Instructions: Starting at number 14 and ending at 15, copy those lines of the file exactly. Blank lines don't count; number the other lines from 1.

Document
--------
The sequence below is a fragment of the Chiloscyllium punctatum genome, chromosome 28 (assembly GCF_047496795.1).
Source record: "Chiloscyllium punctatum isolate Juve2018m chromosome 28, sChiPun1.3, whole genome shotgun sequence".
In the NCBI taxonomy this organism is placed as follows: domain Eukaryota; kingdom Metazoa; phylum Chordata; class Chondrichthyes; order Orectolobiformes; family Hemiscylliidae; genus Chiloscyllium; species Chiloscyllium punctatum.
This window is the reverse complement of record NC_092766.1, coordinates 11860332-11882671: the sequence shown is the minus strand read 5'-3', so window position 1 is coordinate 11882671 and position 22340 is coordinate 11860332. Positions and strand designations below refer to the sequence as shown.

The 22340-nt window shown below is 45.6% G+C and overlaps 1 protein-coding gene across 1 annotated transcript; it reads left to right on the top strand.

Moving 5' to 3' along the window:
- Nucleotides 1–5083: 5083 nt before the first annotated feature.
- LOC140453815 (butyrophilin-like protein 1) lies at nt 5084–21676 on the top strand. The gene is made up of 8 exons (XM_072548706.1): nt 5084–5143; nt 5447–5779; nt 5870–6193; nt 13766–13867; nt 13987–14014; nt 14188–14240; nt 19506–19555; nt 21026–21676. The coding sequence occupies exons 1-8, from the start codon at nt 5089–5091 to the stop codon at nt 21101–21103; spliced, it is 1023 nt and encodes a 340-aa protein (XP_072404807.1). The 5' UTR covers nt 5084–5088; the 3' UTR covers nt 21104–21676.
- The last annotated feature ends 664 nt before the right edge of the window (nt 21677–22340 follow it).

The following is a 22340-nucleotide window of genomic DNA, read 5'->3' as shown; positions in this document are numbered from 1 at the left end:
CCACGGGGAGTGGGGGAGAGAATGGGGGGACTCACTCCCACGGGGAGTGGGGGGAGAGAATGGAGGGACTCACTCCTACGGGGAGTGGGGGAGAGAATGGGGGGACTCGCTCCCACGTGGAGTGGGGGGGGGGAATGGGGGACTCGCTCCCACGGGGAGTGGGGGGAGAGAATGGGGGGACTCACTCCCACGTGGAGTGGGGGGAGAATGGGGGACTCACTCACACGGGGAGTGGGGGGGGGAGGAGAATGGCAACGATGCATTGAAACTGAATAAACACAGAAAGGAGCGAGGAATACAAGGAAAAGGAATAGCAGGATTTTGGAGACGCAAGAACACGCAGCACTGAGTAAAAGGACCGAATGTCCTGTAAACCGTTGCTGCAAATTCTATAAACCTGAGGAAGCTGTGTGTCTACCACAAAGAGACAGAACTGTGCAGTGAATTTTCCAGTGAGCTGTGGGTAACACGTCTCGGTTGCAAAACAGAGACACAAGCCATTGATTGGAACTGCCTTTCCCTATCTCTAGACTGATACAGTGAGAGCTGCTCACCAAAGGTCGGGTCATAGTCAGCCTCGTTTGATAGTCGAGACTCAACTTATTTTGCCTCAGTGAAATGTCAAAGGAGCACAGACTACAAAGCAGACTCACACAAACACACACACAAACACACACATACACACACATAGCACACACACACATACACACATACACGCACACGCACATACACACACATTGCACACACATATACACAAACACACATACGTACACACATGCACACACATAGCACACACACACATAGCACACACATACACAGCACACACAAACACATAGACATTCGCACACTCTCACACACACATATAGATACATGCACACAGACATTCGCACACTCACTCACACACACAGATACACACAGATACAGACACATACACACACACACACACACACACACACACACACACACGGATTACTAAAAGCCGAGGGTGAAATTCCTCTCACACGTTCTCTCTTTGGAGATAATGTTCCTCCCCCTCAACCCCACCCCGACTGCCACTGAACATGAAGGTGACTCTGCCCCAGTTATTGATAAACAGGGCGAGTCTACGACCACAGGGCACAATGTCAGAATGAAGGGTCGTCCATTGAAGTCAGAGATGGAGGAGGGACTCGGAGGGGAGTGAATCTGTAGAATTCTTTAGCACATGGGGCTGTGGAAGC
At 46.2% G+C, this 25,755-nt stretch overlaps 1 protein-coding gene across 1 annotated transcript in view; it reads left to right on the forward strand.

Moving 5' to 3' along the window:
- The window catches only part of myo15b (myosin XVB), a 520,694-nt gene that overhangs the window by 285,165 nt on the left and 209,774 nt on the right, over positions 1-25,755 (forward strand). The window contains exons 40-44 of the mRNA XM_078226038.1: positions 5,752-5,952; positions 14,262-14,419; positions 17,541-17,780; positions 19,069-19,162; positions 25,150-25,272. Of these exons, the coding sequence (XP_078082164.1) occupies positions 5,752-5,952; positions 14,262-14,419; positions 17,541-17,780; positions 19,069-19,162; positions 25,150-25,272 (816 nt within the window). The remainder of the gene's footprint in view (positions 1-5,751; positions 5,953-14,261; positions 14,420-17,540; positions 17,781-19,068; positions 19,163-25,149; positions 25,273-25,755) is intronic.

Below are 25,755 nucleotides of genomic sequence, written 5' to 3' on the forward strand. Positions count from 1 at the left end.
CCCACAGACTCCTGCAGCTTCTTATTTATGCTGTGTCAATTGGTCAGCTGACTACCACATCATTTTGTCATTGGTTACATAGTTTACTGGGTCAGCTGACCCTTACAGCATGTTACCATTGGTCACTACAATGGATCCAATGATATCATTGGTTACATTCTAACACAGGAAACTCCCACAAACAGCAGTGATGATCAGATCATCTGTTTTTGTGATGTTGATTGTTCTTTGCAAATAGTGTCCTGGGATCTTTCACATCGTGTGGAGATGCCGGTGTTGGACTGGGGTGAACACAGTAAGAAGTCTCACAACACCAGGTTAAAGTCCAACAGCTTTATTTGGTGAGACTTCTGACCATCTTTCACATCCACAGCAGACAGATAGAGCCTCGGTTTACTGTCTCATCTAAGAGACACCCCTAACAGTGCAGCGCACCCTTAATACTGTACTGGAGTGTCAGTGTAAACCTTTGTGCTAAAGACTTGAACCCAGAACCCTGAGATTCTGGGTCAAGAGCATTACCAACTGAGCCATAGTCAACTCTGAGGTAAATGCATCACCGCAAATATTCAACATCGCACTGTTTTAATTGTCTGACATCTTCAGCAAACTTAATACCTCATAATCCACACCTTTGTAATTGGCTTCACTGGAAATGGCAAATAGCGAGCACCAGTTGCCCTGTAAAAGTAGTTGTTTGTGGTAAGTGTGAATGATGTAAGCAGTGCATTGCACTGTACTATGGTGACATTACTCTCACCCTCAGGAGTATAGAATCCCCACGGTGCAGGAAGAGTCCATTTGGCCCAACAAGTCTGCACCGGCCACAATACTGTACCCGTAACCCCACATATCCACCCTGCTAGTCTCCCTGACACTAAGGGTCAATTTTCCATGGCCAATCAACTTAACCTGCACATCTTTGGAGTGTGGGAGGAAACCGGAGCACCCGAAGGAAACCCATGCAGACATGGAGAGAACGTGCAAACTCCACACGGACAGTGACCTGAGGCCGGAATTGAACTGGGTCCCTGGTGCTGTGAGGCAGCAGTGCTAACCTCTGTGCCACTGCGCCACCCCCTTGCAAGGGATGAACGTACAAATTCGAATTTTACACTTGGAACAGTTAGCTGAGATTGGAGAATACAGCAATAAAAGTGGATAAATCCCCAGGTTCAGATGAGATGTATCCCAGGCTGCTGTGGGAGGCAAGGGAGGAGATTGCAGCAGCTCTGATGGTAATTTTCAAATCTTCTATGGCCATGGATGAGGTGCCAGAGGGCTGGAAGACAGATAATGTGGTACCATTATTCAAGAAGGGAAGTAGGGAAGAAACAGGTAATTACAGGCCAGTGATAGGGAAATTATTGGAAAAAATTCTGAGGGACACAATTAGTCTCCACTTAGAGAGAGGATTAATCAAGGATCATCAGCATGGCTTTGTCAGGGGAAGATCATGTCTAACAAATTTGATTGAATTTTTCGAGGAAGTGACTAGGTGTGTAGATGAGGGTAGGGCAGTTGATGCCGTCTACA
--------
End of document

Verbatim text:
- The window catches only part of myo15b (myosin XVB), a 520,694-nt gene that overhangs the window by 285,165 nt on the left and 209,774 nt on the right, over positions 1-25,755 (forward strand). The window contains exons 40-44 of the mRNA XM_078226038.1: positions 5,752-5,952; positions 14,262-14,419; positions 17,541-17,780; positions 19,069-19,162; positions 25,150-25,272. Of these exons, the coding sequence (XP_078082164.1) occupies positions 5,752-5,952; positions 14,262-14,419; positions 17,541-17,780; positions 19,069-19,162; positions 25,150-25,272 (816 nt within the window). The remainder of the gene's footprint in view (positions 1-5,751; positions 5,953-14,261; positions 14,420-17,540; positions 17,781-19,068; positions 19,163-25,149; positions 25,273-25,755) is intronic.

Below are 25,755 nucleotides of genomic sequence, written 5' to 3' on the forward strand. Positions count from 1 at the left end.